Web Development Certifications: Worth the Investment?
Have you been in this scenario before?
You are looking to beef up your portfolio for employer, do a Google search on how to be a marketable web developer and you come across ‘certifications’.
Looking more into it, you find an on-going battle from tweets to forum rants on their worth, their costs, that employers love them, that they hate them—everything except the answer to the fundamental question!
Are web development certifications worth the extra time and money to obtain?
Like you, I was looking for answers and only finding questions. However in a constantly changing industry like web development, I have found that for talented beginners looking to build and grow in the industry, I have found the answer to be yes.
What The Heck are Web Development Certifications?
Let’s back up for a moment. Web development certifications are additional exams that test your expertise in a specific language or skill set. These certifications were created in order to increase labor market value and to promote continual learning to stay current in web development trends. This is useful to new web developers as it can be a way to prove your commitment to the industry.
Stacey Ferriera of MySocialCloud agrees. She states, “The most important skill a web developer can have is the willingness to learn. Programming languages, like everything else, are constantly changing. Even if someone has great previous work experience, he or she has to be willing to keep learning and stay up-to-date with an ever-changing industry.”
Isn’t A Degree Enough?
Hiring managers look for two things in a web developer:
Notice I didn’t mention degrees here. Obtaining a Bachelor’s degree simply aren’t enough to make you stand out. According to the National Center of Education, nearly 1.8 million degrees were awarded just last year.
To be frank, a degree only proves that you can follow through with a commitment — it does not prove your competence or expertise in the subject. It’s why employers are doing more aptitude, personality and skills tests in interviews — they need more than a degree to tell if you can do the work. In fact, on my last job interview I was asked to pass a technical exam despite having a programming degree. Degrees are requirements, not outliers, and in turn you need other components of your resume to show your expertise in your field. In addition, degrees give you a static knowledge that doesn’t reflect on a constantly evolving industry.
April Clipliver, a programmer who holds both a PhD. and over 25 computer certifications sums it up perfectly in this blog post on certification.com, “My college degrees are what GOT me my job, but it is my certifications that are allowing me to KEEP my job. Certifications continue to provide a value-added component to my employer… I’m in IT. The learning simply cannot stop.”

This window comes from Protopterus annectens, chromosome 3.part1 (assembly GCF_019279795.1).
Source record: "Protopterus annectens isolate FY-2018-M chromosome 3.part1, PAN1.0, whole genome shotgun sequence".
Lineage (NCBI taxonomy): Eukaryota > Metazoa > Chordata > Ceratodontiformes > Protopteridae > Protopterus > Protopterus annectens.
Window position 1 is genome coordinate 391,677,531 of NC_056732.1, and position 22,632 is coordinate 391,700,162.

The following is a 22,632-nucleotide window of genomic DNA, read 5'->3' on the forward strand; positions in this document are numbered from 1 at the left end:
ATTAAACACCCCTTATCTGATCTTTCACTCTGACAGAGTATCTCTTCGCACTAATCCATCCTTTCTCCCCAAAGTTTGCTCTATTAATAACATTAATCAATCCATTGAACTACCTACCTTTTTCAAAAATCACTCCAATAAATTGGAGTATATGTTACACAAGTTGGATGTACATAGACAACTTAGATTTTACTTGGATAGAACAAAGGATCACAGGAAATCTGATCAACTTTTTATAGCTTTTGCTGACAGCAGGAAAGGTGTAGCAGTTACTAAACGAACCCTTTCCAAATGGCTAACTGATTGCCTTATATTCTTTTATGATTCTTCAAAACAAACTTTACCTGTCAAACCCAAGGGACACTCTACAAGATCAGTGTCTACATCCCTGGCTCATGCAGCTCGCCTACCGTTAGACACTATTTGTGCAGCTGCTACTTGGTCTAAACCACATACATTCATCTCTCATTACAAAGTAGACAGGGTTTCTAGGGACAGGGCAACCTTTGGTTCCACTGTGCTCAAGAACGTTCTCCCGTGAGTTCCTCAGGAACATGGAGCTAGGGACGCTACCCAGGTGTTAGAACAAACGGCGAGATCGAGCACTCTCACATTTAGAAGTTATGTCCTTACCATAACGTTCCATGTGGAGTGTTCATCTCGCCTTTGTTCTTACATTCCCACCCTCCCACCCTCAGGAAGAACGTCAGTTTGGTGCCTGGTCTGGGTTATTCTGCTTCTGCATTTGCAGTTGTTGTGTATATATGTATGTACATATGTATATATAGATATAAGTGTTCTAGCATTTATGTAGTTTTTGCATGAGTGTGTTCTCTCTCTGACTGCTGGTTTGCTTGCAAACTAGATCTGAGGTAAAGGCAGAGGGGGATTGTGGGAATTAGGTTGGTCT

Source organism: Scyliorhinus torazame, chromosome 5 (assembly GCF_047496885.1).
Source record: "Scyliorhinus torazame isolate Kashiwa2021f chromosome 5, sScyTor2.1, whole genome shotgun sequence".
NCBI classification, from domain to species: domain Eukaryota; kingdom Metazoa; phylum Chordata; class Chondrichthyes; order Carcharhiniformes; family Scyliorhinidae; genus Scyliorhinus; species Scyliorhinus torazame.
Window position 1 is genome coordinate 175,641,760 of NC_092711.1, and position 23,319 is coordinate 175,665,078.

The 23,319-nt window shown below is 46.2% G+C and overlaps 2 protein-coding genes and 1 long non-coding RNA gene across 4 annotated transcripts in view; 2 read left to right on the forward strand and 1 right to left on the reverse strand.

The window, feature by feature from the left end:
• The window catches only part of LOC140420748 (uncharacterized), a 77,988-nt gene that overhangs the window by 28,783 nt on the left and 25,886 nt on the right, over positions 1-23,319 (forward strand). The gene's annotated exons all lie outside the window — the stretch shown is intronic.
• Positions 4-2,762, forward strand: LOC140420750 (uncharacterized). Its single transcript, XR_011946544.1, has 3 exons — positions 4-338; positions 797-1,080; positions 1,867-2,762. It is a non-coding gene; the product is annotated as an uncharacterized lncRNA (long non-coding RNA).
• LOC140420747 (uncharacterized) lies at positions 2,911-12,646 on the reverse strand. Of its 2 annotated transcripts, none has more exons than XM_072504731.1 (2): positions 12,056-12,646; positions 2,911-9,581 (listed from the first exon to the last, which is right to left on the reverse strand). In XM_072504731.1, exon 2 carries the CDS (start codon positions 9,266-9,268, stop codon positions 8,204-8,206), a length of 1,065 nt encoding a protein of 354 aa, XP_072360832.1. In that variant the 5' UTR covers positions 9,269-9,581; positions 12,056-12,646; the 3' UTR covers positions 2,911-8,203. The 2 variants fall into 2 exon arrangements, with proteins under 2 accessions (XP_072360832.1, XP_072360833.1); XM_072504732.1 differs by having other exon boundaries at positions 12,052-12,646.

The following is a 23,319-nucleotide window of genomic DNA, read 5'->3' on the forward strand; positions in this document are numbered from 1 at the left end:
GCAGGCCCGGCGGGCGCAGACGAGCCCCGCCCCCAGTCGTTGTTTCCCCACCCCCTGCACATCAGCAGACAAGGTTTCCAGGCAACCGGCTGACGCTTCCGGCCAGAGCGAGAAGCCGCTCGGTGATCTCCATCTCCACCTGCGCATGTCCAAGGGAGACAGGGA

So How Do Web Development Certifications Help?
Certifications Build Credibility
Like I mentioned above, hiring managers and prospective clients look first to your experience beyond anything else. It doesn’t matter how many degrees you hold—if you can’t solve the client's problem, you are not useful to the company. Employers need more than just a degree to determine your credibility to demonstrate your expertise. This is hard to accomplish if you are just starting out and don't have a strong portfolio yet. However certifications can ease the worry of employers and give you a much needed boost credibility.
Certifications Focus on Your Skills
Where college gives a broad look into subjects, certifications drive in to the specificities needed to complete a job. A hiring manager looking for a MySQL administrator won’t be able to tell how masterful you are from a Computer Science degree. They can get an idea however if you have a MySQL certification. While a developer certification alone won’t land you a job, they certainly show that you hold interest in your chosen field and that you have enough drive to look for more opportunities to learn.
Certifications Are Tie-Breakers
What’s that I hear? You have a pretty solid portfolio and a degree to boot? That’s great! So do a lot of highly qualified developers. Certifications are a great way to add that extra 'oomph' to your resume, making you stand out. If I had two web developers with relatively similar experience and portfolios, I would give the one with the certification a call first.
Certifications are Relatively Cheap
While certification programs can be an investment, they are a drop in the bucket compared to another degree. According to a survey done by Student Loan Hero, the class of 2016 has 6% higher debt than the previous year, and it’s estimated to be getting higher. Web development certifications take less time and less money to complete and still show a commitment to your craft. I received a freelance job offer from a company needing a website done because of my portfolio and a certification from a program I had just completely and passed. That is not bad for a $150 investment.
Certifications Can Only Build You Up
At the end of the day, the key to finding a successful job isn’t found on one path. In order to move your career forward in the right direction, you will want to have a combination of experience, degrees and certifications. Look at how you want to present the most value to your employers and/or clients. Web development certifications can’t make your resume look bad, they can only boost your credibility up. Every job is different, but everyone can agree on the fact that in this day and age where the competitiveness for jobs is high, it’s best to check off as many boxes as you can to be marketable. The more things you have evidence of, the more things you can add to your arsenal of employability tools, the greater potential you have to getting hired.
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